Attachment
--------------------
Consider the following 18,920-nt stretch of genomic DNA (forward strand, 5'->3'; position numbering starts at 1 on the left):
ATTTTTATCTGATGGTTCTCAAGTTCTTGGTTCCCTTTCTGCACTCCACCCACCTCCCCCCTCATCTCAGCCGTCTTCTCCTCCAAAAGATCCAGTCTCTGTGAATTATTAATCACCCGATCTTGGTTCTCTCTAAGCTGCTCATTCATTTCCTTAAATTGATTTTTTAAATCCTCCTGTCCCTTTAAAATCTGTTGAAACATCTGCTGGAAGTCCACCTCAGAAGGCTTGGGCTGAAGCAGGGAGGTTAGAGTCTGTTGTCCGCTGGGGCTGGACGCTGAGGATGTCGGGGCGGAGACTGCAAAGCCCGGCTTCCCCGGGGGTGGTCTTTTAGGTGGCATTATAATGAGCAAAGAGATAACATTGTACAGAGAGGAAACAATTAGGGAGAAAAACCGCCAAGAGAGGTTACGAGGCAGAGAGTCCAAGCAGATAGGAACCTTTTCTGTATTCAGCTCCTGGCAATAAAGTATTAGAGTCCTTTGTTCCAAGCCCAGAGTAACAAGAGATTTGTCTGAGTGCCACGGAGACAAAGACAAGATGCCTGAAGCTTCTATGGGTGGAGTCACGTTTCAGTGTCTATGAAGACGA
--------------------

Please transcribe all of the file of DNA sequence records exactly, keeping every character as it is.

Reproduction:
Consider the following 18,920-nt stretch of genomic DNA (forward strand, 5'->3'; position numbering starts at 1 on the left):
ATTTTTATCTGATGGTTCTCAAGTTCTTGGTTCCCTTTCTGCACTCCACCCACCTCCCCCCTCATCTCAGCCGTCTTCTCCTCCAAAAGATCCAGTCTCTGTGAATTATTAATCACCCGATCTTGGTTCTCTCTAAGCTGCTCATTCATTTCCTTAAATTGATTTTTTAAATCCTCCTGTCCCTTTAAAATCTGTTGAAACATCTGCTGGAAGTCCACCTCAGAAGGCTTGGGCTGAAGCAGGGAGGTTAGAGTCTGTTGTCCGCTGGGGCTGGACGCTGAGGATGTCGGGGCGGAGACTGCAAAGCCCGGCTTCCCCGGGGGTGGTCTTTTAGGTGGCATTATAATGAGCAAAGAGATAACATTGTACAGAGAGGAAACAATTAGGGAGAAAAACCGCCAAGAGAGGTTACGAGGCAGAGAGTCCAAGCAGATAGGAACCTTTTCTGTATTCAGCTCCTGGCAATAAAGTATTAGAGTCCTTTGTTCCAAGCCCAGAGTAACAAGAGATTTGTCTGAGTGCCACGGAGACAAAGACAAGATGCCTGAAGCTTCTATGGGTGGAGTCACGTTTCAGTGTCTATGAAGACGA